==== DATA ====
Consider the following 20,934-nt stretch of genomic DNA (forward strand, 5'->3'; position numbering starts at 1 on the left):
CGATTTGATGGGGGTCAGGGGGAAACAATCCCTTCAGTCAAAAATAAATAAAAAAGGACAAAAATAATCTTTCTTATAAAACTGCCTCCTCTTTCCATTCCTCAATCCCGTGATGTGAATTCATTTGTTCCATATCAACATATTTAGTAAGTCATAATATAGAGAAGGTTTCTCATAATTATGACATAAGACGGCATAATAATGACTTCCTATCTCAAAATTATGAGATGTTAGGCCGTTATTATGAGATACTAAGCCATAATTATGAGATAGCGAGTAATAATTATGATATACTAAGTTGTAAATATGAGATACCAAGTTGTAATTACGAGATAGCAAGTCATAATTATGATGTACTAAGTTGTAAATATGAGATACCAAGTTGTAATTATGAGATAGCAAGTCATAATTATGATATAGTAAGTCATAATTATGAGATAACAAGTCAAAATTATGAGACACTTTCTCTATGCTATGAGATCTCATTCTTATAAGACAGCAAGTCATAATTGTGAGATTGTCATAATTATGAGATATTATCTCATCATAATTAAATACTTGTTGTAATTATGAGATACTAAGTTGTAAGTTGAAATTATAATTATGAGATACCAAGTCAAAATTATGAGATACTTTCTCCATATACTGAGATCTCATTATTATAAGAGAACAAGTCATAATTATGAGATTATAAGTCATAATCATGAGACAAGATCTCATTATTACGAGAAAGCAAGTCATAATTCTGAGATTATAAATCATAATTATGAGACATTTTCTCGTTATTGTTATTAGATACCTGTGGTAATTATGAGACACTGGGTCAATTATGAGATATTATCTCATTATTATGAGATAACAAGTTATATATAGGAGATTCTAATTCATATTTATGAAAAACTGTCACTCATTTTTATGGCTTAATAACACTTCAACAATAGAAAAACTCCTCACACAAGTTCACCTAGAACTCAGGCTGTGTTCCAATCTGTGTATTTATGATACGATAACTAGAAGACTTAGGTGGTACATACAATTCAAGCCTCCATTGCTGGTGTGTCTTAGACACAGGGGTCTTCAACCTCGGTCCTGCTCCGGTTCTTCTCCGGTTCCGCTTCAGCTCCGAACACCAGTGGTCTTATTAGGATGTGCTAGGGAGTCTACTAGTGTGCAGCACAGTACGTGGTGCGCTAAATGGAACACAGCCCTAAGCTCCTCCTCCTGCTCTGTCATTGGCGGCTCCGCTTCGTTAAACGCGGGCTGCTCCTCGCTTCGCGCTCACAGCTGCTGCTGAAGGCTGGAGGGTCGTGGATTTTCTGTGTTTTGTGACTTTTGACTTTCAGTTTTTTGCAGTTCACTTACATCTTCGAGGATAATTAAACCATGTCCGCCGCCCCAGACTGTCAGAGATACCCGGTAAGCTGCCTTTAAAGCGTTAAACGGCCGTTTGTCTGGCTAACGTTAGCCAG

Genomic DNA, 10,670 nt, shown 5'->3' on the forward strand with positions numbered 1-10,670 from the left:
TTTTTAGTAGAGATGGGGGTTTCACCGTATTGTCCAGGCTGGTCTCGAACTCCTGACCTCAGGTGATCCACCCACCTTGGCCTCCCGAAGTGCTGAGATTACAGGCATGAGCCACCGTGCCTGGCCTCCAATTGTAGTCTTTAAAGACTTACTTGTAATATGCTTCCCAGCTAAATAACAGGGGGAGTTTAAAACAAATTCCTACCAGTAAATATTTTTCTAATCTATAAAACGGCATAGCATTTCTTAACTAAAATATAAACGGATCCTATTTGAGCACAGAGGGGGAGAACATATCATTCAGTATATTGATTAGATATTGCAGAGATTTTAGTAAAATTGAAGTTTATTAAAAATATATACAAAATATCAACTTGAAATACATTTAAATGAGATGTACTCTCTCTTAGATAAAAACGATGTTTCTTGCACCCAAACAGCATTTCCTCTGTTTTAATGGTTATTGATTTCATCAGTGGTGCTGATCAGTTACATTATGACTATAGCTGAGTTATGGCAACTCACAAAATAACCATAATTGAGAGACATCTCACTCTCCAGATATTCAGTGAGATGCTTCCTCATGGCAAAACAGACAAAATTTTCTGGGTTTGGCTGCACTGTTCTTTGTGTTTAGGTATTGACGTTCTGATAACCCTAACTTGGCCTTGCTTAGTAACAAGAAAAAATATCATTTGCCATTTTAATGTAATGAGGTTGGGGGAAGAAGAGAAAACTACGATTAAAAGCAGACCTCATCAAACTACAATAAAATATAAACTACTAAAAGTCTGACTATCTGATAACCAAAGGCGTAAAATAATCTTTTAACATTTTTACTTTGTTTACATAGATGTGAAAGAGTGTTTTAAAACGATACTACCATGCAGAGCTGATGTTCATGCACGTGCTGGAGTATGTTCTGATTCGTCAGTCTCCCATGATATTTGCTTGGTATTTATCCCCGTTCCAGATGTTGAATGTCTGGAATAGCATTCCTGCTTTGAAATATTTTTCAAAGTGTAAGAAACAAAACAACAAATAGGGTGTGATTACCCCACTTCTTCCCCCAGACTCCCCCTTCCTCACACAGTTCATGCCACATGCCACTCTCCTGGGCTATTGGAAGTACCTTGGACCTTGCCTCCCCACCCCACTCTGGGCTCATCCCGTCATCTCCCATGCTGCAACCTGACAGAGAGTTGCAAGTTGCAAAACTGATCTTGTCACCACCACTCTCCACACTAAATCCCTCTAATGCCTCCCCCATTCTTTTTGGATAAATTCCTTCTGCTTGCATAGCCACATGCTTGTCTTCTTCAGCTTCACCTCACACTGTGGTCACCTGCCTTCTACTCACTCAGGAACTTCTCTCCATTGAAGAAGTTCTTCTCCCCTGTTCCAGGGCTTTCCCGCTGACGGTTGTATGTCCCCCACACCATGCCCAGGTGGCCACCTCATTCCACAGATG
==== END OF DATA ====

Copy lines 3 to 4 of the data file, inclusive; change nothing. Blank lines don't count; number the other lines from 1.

Genomic DNA, 10,670 nt, shown 5'->3' on the forward strand with positions numbered 1-10,670 from the left:
TTTTTAGTAGAGATGGGGGTTTCACCGTATTGTCCAGGCTGGTCTCGAACTCCTGACCTCAGGTGATCCACCCACCTTGGCCTCCCGAAGTGCTGAGATTACAGGCATGAGCCACCGTGCCTGGCCTCCAATTGTAGTCTTTAAAGACTTACTTGTAATATGCTTCCCAGCTAAATAACAGGGGGAGTTTAAAACAAATTCCTACCAGTAAATATTTTTCTAATCTATAAAACGGCATAGCATTTCTTAACTAAAATATAAACGGATCCTATTTGAGCACAGAGGGGGAGAACATATCATTCAGTATATTGATTAGATATTGCAGAGATTTTAGTAAAATTGAAGTTTATTAAAAATATATACAAAATATCAACTTGAAATACATTTAAATGAGATGTACTCTCTCTTAGATAAAAACGATGTTTCTTGCACCCAAACAGCATTTCCTCTGTTTTAATGGTTATTGATTTCATCAGTGGTGCTGATCAGTTACATTATGACTATAGCTGAGTTATGGCAACTCACAAAATAACCATAATTGAGAGACATCTCACTCTCCAGATATTCAGTGAGATGCTTCCTCATGGCAAAACAGACAAAATTTTCTGGGTTTGGCTGCACTGTTCTTTGTGTTTAGGTATTGACGTTCTGATAACCCTAACTTGGCCTTGCTTAGTAACAAGAAAAAATATCATTTGCCATTTTAATGTAATGAGGTTGGGGGAAGAAGAGAAAACTACGATTAAAAGCAGACCTCATCAAACTACAATAAAATATAAACTACTAAAAGTCTGACTATCTGATAACCAAAGGCGTAAAATAATCTTTTAACATTTTTACTTTGTTTACATAGATGTGAAAGAGTGTTTTAAAACGATACTACCATGCAGAGCTGATGTTCATGCACGTGCTGGAGTATGTTCTGATTCGTCAGTCTCCCATGATATTTGCTTGGTATTTATCCCCGTTCCAGATGTTGAATGTCTGGAATAGCATTCCTGCTTTGAAATATTTTTCAAAGTGTAAGAAACAAAACAACAAATAGGGTGTGATTACCCCACTTCTTCCCCCAGACTCCCCCTTCCTCACACAGTTCATGCCACATGCCACTCTCCTGGGCTATTGGAAGTACCTTGGACCTTGCCTCCCCACCCCACTCTGGGCTCATCCCGTCATCTCCCATGCTGCAACCTGACAGAGAGTTGCAAGTTGCAAAACTGATCTTGTCACCACCACTCTCCACACTAAATCCCTCTAATGCCTCCCCCATTCTTTTTGGATAAATTCCTTCTGCTTGCATAGCCACATGCTTGTCTTCTTCAGCTTCACCTCACACTGTGGTCACCTGCCTTCTACTCACTCAGGAACTTCTCTCCATTGAAGAAGTTCTTCTCCCCTGTTCCAGGGCTTTCCCGCTGACGGTTGTATGTCCCCCACACCATGCCCAGGTGGCCACCTCATTCCACAGATG